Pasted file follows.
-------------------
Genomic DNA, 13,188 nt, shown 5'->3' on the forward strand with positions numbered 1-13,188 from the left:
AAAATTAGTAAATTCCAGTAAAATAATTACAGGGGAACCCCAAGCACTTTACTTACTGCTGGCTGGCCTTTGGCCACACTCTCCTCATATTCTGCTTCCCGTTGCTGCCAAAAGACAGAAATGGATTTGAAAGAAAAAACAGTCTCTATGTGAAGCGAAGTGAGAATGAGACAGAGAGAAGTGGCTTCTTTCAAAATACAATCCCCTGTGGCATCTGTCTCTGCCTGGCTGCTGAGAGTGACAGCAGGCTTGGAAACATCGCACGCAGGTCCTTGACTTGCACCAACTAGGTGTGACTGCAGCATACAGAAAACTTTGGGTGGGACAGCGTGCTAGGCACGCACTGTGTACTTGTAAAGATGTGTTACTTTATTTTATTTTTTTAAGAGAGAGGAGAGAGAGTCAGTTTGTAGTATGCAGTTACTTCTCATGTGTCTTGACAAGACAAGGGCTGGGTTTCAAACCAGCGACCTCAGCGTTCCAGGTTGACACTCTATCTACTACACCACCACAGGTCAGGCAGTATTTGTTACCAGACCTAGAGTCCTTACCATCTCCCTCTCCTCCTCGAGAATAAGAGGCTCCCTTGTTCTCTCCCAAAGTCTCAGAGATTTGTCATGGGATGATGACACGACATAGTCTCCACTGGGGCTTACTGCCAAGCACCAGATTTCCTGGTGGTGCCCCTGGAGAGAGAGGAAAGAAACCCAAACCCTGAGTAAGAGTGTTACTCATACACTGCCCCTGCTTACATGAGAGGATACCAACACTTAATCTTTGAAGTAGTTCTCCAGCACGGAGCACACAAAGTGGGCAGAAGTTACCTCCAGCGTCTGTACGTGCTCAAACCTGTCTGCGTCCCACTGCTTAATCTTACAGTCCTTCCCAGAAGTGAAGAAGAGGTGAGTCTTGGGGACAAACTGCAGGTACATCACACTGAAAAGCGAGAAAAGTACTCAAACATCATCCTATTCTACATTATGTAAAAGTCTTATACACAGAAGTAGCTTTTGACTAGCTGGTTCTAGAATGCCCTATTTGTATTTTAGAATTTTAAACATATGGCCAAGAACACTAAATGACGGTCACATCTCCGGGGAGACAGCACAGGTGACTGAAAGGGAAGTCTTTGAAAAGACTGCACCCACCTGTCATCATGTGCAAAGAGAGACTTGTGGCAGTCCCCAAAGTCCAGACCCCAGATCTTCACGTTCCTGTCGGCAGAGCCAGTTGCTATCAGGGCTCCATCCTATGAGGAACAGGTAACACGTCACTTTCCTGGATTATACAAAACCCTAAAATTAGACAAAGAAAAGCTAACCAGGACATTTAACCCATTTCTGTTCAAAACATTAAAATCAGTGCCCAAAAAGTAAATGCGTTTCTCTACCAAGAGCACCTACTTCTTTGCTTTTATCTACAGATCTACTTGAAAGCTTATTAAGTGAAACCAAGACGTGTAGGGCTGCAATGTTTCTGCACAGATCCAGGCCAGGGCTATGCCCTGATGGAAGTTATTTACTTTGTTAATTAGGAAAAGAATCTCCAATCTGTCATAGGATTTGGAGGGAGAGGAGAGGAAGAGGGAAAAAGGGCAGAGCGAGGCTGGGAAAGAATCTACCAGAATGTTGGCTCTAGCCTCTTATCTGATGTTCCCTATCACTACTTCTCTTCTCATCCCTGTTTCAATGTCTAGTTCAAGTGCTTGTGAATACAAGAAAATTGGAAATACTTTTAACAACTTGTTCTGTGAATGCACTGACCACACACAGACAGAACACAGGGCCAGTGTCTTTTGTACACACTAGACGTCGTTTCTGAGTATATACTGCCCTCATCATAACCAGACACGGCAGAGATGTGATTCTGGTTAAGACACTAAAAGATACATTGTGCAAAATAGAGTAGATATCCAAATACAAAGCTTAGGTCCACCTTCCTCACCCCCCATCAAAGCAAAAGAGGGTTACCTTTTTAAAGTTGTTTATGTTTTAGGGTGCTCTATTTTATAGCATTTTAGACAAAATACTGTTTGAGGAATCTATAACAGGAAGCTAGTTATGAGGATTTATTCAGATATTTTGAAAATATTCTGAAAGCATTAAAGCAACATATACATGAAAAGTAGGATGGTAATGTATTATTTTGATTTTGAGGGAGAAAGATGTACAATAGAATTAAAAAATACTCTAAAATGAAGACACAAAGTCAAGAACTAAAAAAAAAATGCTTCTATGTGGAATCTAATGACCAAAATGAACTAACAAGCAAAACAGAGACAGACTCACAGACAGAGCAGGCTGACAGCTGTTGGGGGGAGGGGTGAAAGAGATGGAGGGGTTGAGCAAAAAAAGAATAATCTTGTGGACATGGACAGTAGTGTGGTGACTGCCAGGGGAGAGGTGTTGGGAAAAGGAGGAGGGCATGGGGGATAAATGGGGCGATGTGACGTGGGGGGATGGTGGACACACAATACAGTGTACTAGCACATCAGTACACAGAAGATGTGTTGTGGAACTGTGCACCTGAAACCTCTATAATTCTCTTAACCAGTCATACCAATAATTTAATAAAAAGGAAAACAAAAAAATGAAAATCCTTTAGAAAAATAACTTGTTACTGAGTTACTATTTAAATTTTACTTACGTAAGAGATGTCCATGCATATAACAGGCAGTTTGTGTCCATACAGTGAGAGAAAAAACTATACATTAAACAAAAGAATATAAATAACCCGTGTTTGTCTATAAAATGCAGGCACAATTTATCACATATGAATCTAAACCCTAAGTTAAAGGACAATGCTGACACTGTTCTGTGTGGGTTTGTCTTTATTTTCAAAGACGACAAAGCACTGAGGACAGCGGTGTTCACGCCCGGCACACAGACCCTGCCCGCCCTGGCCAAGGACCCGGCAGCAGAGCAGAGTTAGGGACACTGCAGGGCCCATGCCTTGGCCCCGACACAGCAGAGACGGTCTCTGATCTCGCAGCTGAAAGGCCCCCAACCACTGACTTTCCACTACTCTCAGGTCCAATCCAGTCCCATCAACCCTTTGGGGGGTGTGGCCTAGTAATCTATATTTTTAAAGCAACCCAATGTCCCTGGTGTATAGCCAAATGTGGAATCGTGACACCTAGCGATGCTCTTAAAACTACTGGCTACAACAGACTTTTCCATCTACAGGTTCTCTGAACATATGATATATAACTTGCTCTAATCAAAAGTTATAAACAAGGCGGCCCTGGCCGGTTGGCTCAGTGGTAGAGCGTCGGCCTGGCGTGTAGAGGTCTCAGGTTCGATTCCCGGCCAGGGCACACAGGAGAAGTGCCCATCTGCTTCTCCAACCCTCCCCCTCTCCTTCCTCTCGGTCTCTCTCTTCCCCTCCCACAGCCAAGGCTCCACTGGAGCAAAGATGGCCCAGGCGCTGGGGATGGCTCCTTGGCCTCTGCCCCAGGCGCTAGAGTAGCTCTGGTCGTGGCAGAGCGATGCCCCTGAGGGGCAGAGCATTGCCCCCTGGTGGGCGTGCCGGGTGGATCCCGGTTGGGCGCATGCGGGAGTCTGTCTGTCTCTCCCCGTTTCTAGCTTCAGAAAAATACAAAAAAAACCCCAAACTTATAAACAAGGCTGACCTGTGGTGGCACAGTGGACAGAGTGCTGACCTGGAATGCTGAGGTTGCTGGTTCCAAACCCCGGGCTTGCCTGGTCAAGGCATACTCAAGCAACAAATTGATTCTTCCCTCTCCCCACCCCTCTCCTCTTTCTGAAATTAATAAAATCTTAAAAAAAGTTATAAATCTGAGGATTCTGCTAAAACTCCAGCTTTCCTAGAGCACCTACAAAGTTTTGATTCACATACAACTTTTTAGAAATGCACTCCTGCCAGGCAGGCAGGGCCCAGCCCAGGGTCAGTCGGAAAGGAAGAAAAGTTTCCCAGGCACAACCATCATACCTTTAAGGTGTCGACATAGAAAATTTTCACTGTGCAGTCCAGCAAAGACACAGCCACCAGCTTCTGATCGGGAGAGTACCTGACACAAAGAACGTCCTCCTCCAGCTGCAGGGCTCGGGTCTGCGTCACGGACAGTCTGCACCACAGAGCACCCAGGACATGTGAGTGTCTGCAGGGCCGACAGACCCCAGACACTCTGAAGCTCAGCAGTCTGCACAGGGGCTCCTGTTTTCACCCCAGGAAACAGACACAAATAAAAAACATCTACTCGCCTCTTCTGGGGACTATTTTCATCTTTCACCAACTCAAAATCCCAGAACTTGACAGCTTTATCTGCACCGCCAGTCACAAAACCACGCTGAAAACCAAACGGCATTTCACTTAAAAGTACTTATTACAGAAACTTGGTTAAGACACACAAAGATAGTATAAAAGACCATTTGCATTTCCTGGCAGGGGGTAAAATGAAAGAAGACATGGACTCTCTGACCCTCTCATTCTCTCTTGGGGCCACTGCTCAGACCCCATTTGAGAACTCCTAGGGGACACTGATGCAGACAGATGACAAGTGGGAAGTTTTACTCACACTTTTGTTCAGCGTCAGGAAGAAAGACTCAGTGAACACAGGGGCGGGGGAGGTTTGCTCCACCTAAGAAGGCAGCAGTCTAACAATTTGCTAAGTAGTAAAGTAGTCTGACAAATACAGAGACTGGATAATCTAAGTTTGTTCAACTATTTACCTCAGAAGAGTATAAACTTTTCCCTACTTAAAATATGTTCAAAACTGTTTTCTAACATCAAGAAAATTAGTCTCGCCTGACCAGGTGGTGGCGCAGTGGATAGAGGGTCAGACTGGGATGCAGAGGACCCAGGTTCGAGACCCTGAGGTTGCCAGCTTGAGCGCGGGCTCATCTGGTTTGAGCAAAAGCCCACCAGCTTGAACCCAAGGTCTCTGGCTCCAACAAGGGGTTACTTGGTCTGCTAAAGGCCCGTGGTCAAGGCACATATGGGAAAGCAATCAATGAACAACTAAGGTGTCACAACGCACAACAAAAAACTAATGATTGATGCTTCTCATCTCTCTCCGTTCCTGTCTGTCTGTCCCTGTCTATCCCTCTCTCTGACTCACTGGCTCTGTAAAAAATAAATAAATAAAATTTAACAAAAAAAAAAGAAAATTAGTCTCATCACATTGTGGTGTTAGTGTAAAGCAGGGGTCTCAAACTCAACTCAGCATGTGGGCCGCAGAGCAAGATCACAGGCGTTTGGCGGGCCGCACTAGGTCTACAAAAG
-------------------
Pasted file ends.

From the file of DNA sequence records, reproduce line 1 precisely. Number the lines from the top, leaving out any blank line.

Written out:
Genomic DNA, 13,188 nt, shown 5'->3' on the forward strand with positions numbered 1-13,188 from the left: